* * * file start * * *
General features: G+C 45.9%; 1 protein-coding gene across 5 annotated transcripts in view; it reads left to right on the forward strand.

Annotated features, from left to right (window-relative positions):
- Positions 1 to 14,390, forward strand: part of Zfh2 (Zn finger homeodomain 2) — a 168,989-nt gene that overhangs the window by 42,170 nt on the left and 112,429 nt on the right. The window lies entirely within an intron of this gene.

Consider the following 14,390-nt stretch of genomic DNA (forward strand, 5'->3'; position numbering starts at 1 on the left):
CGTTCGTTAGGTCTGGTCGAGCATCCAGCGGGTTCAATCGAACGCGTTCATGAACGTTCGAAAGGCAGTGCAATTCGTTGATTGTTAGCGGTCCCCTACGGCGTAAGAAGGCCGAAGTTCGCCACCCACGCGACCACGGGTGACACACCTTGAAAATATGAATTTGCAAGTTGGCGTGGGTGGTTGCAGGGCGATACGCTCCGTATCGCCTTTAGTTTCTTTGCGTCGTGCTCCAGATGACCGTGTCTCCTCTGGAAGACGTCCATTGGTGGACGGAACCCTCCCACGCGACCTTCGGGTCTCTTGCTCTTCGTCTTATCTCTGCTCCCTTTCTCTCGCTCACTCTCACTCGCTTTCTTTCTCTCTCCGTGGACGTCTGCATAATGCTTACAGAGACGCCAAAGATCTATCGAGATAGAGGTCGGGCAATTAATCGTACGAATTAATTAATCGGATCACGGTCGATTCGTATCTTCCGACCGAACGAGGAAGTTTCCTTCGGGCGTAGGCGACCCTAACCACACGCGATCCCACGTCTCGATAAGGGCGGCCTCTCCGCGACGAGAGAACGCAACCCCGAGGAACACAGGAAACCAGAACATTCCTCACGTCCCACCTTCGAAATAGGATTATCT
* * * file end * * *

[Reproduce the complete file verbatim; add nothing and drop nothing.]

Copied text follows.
General features: G+C 45.9%; 1 protein-coding gene across 5 annotated transcripts in view; it reads left to right on the forward strand.

Annotated features, from left to right (window-relative positions):
- Positions 1 to 14,390, forward strand: part of Zfh2 (Zn finger homeodomain 2) — a 168,989-nt gene that overhangs the window by 42,170 nt on the left and 112,429 nt on the right. The window lies entirely within an intron of this gene.

Consider the following 14,390-nt stretch of genomic DNA (forward strand, 5'->3'; position numbering starts at 1 on the left):
CGTTCGTTAGGTCTGGTCGAGCATCCAGCGGGTTCAATCGAACGCGTTCATGAACGTTCGAAAGGCAGTGCAATTCGTTGATTGTTAGCGGTCCCCTACGGCGTAAGAAGGCCGAAGTTCGCCACCCACGCGACCACGGGTGACACACCTTGAAAATATGAATTTGCAAGTTGGCGTGGGTGGTTGCAGGGCGATACGCTCCGTATCGCCTTTAGTTTCTTTGCGTCGTGCTCCAGATGACCGTGTCTCCTCTGGAAGACGTCCATTGGTGGACGGAACCCTCCCACGCGACCTTCGGGTCTCTTGCTCTTCGTCTTATCTCTGCTCCCTTTCTCTCGCTCACTCTCACTCGCTTTCTTTCTCTCTCCGTGGACGTCTGCATAATGCTTACAGAGACGCCAAAGATCTATCGAGATAGAGGTCGGGCAATTAATCGTACGAATTAATTAATCGGATCACGGTCGATTCGTATCTTCCGACCGAACGAGGAAGTTTCCTTCGGGCGTAGGCGACCCTAACCACACGCGATCCCACGTCTCGATAAGGGCGGCCTCTCCGCGACGAGAGAACGCAACCCCGAGGAACACAGGAAACCAGAACATTCCTCACGTCCCACCTTCGAAATAGGATTATCT